prepared "in case of a revolt in Cuba." (op. cit.
Bugliosi, p. 758, italics added) The plans were prepared by the
US Army under the Joint Chiefs of Staff and are entitled "State-Defense
Contingency Plans for a Coup in Cuba". (ibid) The fact that
they are labeled State-Defense makes it even more incredible that
neither McNamara nor Rusk knew about the upcoming invasion. But
in light of the use of the word "contingency" in the
title, that fact is made understandable. In other words, it was
never a "go" project. In fact, one draft of the plan,
under the above Contingency Plan title, was dated October 21, 1963.
Just one month before the assassination. So it must have been clear
to everyone what the nature of the project really was by the time
of Kennedy's murder. In fact, one of documents even says that no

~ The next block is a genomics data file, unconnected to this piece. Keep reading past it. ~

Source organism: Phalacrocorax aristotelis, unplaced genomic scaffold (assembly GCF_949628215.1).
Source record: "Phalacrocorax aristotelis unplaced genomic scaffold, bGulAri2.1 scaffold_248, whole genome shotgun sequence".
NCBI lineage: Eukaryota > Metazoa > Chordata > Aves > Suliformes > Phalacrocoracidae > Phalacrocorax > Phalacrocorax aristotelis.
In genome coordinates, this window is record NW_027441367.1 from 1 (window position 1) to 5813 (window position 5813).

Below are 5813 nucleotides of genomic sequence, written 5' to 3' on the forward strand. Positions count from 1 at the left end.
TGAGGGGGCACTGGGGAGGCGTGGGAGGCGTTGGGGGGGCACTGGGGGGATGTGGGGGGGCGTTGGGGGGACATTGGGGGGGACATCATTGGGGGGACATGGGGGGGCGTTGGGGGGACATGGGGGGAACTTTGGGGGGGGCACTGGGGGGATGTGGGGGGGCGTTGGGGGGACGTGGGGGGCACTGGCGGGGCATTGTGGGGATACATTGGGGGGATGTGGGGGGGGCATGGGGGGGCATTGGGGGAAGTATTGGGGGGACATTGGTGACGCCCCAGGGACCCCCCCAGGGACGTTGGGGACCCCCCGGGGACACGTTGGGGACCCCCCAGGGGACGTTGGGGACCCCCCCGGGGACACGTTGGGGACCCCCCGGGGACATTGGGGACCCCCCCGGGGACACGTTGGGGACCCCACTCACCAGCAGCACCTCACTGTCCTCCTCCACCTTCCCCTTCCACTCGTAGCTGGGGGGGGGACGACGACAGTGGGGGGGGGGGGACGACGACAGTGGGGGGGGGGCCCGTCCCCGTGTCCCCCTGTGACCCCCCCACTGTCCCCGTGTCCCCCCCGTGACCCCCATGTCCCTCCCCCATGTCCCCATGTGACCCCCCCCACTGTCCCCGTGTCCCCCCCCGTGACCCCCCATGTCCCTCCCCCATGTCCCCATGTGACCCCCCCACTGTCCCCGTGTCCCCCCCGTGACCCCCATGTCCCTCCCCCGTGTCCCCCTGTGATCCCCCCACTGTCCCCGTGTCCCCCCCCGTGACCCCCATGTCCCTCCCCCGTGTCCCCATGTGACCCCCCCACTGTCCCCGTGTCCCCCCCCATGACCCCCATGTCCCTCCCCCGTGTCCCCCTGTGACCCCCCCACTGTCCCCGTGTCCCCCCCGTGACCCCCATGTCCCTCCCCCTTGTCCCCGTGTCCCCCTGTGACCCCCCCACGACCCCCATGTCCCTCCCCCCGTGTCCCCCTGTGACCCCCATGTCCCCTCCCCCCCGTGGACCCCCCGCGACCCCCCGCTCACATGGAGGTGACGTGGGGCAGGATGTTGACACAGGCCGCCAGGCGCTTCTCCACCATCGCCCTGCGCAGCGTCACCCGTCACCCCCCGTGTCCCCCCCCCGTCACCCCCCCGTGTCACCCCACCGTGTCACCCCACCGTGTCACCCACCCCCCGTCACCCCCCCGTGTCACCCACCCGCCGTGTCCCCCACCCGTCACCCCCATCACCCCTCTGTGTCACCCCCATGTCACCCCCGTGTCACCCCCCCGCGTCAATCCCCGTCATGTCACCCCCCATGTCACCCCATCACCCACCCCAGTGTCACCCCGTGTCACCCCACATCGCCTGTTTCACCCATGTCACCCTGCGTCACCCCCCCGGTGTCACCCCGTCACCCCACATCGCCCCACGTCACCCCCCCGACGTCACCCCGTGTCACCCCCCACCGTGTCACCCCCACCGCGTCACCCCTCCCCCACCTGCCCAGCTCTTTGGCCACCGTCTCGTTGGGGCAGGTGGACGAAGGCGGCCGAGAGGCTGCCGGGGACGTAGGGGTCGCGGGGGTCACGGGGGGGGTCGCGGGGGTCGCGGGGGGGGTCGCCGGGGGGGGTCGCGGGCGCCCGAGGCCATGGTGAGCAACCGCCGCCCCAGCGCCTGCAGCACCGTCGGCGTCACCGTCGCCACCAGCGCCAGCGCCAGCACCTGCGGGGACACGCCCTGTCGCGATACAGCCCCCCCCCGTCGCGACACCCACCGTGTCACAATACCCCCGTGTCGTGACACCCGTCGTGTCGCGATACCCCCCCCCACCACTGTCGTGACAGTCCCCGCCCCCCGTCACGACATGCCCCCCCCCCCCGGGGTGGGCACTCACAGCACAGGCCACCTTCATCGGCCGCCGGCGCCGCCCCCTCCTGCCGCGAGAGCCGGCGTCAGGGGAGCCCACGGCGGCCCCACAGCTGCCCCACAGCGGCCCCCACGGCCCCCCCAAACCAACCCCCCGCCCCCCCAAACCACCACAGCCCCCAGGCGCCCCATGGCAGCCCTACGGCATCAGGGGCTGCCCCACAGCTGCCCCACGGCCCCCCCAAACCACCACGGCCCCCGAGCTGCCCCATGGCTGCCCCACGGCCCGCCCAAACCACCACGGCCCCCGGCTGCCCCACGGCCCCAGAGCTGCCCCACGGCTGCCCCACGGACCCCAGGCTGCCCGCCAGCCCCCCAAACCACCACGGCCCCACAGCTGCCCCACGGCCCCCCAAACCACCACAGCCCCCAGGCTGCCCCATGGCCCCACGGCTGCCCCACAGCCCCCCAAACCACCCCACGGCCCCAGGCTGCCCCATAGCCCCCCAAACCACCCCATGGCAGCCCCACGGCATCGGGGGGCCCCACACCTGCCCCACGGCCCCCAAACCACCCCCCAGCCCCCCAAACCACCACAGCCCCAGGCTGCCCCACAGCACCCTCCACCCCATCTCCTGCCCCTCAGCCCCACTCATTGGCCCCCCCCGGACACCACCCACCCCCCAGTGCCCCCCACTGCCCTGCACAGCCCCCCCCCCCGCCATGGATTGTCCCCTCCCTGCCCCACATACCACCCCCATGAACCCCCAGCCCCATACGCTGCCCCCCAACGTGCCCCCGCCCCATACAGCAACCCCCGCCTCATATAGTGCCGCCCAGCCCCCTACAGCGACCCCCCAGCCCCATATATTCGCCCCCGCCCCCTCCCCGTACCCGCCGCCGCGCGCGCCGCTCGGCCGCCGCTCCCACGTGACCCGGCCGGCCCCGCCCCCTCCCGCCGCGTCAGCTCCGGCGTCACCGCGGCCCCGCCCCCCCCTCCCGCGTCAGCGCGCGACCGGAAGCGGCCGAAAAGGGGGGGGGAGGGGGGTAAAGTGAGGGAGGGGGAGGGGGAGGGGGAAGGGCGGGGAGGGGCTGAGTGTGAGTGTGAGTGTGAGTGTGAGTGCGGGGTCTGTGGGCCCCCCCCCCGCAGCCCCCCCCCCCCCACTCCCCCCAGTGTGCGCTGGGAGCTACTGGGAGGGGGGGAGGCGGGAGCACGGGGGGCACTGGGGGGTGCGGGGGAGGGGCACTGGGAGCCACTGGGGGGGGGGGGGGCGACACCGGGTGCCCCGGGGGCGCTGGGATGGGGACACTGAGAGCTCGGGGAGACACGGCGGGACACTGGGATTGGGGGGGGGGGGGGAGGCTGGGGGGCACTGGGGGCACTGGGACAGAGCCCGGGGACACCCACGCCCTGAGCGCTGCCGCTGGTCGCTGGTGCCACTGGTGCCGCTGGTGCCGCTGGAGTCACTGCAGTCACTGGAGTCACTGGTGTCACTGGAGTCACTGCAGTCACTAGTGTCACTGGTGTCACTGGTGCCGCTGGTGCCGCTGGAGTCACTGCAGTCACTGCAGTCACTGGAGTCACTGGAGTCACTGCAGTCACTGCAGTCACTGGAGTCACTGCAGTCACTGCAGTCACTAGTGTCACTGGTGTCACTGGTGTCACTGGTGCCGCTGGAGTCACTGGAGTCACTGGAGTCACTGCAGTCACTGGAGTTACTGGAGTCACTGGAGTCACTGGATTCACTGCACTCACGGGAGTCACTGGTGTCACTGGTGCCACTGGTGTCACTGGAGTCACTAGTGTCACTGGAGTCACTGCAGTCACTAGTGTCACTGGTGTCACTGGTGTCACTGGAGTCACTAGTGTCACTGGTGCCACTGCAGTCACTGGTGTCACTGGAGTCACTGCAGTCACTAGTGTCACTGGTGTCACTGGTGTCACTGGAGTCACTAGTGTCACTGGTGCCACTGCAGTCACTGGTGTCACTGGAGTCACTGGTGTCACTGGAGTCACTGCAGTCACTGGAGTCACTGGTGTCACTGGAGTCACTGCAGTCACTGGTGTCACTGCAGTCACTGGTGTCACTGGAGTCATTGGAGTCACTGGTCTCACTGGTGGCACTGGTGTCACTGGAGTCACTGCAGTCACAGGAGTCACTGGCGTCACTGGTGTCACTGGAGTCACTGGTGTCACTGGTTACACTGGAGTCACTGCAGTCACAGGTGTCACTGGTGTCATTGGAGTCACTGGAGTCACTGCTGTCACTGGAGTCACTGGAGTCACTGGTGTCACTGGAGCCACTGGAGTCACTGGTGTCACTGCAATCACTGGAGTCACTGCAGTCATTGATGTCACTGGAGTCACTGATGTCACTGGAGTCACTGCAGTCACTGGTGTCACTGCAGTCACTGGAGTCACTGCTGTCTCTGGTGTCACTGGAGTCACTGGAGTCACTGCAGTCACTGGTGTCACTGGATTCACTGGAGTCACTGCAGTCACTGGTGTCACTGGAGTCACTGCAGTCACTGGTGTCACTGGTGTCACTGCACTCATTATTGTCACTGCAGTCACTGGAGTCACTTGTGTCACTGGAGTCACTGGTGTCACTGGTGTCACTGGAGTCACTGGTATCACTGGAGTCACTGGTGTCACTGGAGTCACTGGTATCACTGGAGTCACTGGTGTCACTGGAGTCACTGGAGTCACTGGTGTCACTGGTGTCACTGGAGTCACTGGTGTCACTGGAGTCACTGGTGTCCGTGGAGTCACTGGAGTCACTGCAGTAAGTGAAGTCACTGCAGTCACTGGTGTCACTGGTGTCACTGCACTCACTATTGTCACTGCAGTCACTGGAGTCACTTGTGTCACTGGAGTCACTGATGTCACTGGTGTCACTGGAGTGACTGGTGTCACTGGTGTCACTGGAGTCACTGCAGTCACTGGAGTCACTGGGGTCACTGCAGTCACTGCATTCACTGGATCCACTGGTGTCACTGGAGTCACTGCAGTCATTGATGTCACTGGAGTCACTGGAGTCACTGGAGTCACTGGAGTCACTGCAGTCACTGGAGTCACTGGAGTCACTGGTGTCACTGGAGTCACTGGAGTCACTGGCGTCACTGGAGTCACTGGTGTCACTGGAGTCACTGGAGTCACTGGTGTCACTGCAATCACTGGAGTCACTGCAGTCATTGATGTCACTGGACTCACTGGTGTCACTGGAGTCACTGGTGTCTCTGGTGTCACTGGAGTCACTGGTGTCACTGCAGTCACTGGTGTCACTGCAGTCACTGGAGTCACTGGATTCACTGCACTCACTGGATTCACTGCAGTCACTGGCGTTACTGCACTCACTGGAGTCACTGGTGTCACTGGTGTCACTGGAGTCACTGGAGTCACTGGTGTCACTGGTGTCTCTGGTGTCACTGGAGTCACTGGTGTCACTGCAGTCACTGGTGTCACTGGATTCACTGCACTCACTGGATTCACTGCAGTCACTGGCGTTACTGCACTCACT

invasion should be contemplated unless there is active aggression
by Castro and/or the Soviets "that threaten the peace or
security of the Hemisphere." (Undated Army memo to the President
by Sterling Cottrell. Record No. 198-10004-10072) Since I have
taken a lot of space in criticizing Reclaiming History, I
am glad to give Bugliosi credit for this part of the book. Especially
when he is backed up by the likes of William Davy.
Now let's get back to the late Harry Williams. Williams first
surfaced on the JFK case through the work of William Turner and
Warren Hinckle (especially the former) in their fine book The
Fish is Red. Turner spent hours interviewing Williams for that
book because the volume largely focused on American relations with
Cuba during the Kennedy years. But when I talked to Turner about
Waldron's thesis he told me that Williams never mentioned anything
about the C-Day concept to him in any of their interviews. Further,
when Waldron sent him a thank you note with a copy of Ultimate
Sacrifice, Turner told me he wanted no thanks for that book.
But with Legacy of Secrecy, this situation gets even worse.
Because in this installment, Williams now talks about things that
are not only not in The Fish is Red, but they are not even
in Ultimate Sacrifice. Or at least, I don't recall them.
And some of these belated revelations are so bombastic, I am sure